Spain’s trendiest twosome, Claudia Costafreda and Ana Rujas, are co-creators of “Cardo,” the series on everyone’s lips since launching last fall on Atresplayer, the OTT platform run by Spanish media conglom Atresmedia, last fall and one of Variety’s best international TV shows of 2021.

Rujas stars in the furious tirade against external, bogus beauty standards and Costafreda directs with Lluís Sellarès also heading two episodes. “Cardo” is co-produced by Atresmedia, Buendía Estudios and Suma Content (formerly Suma Latina), the outfit setup by iconic multi-hyphenate partners Los Javis (“Veneno”), selected by Variety as talents to track, as was Costafreda.

“Cardo” offers a raw, deeply disinhibited portrait of almost 30-year-old María, a character who rebels against her own attractiveness, as the actress herself ­– formerly a model– did on stage in the acclaimed production “The Ugliest Women in the World,” written by Rujas and Bárbara Mestanza. María, distraught and confused, must face the consequences of a crazy night out which culminates in a tragic motorbike crash.

With a strong auteurist personality, “Cardo” – a contemptuous Spanish term for ugly women – casts its secondary characters and environments in dark comedic tones at times, while at others it demonstrates a wildly dramatic flair with touches of Buñuel, Almodóvar and costumbrismo – a Spanish term for an artistic movement in which art imitates life. The series features a motley soundtrack including traditional Spanish religious music, reggaeton and trap.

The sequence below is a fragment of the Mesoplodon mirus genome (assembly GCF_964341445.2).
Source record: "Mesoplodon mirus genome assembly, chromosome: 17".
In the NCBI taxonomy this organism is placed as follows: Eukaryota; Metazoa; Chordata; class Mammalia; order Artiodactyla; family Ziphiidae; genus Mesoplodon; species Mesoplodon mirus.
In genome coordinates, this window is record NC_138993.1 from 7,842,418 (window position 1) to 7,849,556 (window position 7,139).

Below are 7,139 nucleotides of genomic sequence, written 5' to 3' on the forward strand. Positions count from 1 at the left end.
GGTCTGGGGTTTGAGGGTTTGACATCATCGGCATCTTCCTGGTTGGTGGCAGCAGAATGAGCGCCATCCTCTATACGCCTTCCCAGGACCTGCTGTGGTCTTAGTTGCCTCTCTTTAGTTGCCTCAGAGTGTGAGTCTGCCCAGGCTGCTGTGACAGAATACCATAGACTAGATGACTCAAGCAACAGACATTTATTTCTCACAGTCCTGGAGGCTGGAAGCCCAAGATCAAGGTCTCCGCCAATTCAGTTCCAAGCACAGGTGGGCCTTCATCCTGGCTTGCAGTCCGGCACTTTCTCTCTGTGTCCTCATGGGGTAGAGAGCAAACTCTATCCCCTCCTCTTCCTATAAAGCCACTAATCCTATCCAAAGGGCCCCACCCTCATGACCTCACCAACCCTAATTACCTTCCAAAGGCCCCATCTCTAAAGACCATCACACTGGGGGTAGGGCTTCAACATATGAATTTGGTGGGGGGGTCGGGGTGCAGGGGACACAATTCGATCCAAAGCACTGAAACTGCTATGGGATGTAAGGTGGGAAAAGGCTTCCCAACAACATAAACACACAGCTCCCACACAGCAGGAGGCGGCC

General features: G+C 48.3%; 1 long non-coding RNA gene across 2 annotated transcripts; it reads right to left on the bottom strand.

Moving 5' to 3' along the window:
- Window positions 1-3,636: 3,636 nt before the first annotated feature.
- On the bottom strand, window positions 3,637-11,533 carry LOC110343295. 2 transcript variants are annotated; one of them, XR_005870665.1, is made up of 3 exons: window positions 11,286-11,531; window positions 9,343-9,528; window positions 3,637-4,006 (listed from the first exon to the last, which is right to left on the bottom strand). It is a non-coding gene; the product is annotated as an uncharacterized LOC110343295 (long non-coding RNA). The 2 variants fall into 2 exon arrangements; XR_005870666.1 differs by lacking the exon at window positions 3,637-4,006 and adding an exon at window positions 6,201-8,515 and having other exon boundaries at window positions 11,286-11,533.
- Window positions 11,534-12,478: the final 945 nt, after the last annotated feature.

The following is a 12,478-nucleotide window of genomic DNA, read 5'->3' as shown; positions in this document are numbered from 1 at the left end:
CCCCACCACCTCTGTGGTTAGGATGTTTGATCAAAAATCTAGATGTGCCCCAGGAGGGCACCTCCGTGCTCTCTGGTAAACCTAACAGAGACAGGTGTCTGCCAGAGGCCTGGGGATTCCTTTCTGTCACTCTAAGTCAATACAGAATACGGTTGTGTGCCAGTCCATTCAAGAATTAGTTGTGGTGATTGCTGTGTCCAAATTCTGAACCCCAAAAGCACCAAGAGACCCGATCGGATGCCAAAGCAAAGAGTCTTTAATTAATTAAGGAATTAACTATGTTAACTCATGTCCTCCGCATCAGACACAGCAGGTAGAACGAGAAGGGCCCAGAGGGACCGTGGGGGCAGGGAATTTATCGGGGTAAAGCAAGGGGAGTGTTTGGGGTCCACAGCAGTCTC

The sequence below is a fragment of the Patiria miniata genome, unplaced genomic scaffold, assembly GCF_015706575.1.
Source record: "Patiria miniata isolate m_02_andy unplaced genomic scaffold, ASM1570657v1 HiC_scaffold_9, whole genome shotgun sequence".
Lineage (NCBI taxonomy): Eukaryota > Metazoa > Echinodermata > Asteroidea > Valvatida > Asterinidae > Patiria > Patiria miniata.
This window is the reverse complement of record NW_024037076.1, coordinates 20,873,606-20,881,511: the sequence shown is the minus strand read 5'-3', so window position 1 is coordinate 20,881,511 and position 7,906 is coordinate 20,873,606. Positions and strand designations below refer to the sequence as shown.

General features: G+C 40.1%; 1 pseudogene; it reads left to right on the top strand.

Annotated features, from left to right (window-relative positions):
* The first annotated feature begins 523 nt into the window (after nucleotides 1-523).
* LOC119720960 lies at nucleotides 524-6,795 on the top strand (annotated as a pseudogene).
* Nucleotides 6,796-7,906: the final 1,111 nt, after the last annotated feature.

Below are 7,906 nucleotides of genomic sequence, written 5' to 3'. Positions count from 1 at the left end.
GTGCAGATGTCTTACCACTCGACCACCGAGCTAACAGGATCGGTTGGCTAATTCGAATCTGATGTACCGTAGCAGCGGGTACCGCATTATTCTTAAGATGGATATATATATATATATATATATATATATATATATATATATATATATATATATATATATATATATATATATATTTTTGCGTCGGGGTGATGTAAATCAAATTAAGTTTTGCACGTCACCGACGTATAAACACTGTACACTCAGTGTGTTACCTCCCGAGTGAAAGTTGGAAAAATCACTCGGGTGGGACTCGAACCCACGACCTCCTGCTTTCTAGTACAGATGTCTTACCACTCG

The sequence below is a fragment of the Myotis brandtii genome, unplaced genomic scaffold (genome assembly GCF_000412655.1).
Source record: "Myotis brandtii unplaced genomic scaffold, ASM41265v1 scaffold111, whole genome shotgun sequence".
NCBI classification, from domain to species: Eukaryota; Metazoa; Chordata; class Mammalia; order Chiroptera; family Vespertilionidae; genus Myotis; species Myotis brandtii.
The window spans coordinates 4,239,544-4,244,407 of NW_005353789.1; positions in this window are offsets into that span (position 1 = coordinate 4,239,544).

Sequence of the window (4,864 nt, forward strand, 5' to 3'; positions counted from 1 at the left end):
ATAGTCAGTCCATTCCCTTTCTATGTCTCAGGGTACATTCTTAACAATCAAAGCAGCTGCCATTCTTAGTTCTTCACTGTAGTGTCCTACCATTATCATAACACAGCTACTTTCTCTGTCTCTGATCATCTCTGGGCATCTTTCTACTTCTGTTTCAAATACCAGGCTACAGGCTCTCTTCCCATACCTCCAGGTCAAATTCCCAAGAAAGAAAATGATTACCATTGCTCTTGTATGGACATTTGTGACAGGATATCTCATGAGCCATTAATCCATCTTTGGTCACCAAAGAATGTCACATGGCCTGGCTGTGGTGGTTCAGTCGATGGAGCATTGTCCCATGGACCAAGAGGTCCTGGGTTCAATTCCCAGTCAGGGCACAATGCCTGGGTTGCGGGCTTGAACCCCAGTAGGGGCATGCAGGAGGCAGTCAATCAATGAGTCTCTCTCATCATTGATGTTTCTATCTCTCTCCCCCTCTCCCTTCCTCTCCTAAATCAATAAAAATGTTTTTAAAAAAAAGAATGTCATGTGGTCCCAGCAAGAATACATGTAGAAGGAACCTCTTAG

“Cardo” recently took the best series prize at the Premios Feroz, Spain’s top honors for TV as the Academy’s Goya Awards have not yet incorporated series.

An alum and teacher at Barcelona’s Escac film school, Costafreda served as writer and director on “Veneno.” She is repped by UTA while Rujas is currently in talks with a U.S. agency about representation.

Could you try to put the sensation that “Cardo” has caused in Spain in context for the international audience?

Costafreda: Beyond the specific story, characters, and background, it tackles universal feelings and emotions– guilt, fear, good and evil…. anyone can feel represented.

Rujas: It’s a portrait and a shout. A cry hooked into the need that Claudia feel to tell our truth, something tightly linked to the pain of needing to be somebody in life, when you don’t even know who you really are.

The series is visceral protest and feels like it’s been written with tremendous creative freedom, something not very common on TV. What was the secret?

Rujas: The series arises from a need, a hunger­– that I have been dragging for a long time– to be able to express myself openly, to create something that was honest, beyond all other considerations. And this was made possible thanks to the Javis and the magic that arose between Claudia and me. We reached an understanding immediately, although it has absolutely not been a process in which we always agreed. We have argued, laughed, cried… That’s why “Cardo” is the way it is.

It sounds like a cathartic process…